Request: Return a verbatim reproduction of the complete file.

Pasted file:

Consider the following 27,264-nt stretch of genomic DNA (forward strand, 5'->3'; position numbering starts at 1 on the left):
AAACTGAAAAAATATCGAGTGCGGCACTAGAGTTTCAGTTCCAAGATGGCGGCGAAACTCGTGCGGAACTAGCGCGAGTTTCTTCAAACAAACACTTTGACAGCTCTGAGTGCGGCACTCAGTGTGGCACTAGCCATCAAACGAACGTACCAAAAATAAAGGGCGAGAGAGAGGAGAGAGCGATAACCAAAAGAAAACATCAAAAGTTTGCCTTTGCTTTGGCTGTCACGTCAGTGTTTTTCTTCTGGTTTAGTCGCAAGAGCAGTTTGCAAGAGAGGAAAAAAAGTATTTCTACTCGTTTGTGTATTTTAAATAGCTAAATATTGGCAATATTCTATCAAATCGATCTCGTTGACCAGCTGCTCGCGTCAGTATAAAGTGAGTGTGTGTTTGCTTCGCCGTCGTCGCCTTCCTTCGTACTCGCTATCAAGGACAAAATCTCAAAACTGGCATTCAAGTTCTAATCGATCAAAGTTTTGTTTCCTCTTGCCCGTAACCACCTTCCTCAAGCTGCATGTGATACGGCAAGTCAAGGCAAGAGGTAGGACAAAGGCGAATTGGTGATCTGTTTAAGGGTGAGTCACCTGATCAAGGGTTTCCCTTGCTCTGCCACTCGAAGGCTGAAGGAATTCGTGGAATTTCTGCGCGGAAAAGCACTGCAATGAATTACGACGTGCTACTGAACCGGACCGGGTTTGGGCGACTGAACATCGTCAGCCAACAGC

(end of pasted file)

Consider the following 27,264-nt stretch of genomic DNA (forward strand, 5'->3'; position numbering starts at 1 on the left):
AAACTGAAAAAATATCGAGTGCGGCACTAGAGTTTCAGTTCCAAGATGGCGGCGAAACTCGTGCGGAACTAGCGCGAGTTTCTTCAAACAAACACTTTGACAGCTCTGAGTGCGGCACTCAGTGTGGCACTAGCCATCAAACGAACGTACCAAAAATAAAGGGCGAGAGAGAGGAGAGAGCGATAACCAAAAGAAAACATCAAAAGTTTGCCTTTGCTTTGGCTGTCACGTCAGTGTTTTTCTTCTGGTTTAGTCGCAAGAGCAGTTTGCAAGAGAGGAAAAAAAGTATTTCTACTCGTTTGTGTATTTTAAATAGCTAAATATTGGCAATATTCTATCAAATCGATCTCGTTGACCAGCTGCTCGCGTCAGTATAAAGTGAGTGTGTGTTTGCTTCGCCGTCGTCGCCTTCCTTCGTACTCGCTATCAAGGACAAAATCTCAAAACTGGCATTCAAGTTCTAATCGATCAAAGTTTTGTTTCCTCTTGCCCGTAACCACCTTCCTCAAGCTGCATGTGATACGGCAAGTCAAGGCAAGAGGTAGGACAAAGGCGAATTGGTGATCTGTTTAAGGGTGAGTCACCTGATCAAGGGTTTCCCTTGCTCTGCCACTCGAAGGCTGAAGGAATTCGTGGAATTTCTGCGCGGAAAAGCACTGCAATGAATTACGACGTGCTACTGAACCGGACCGGGTTTGGGCGACTGAACATCGTCAGCCAACAGC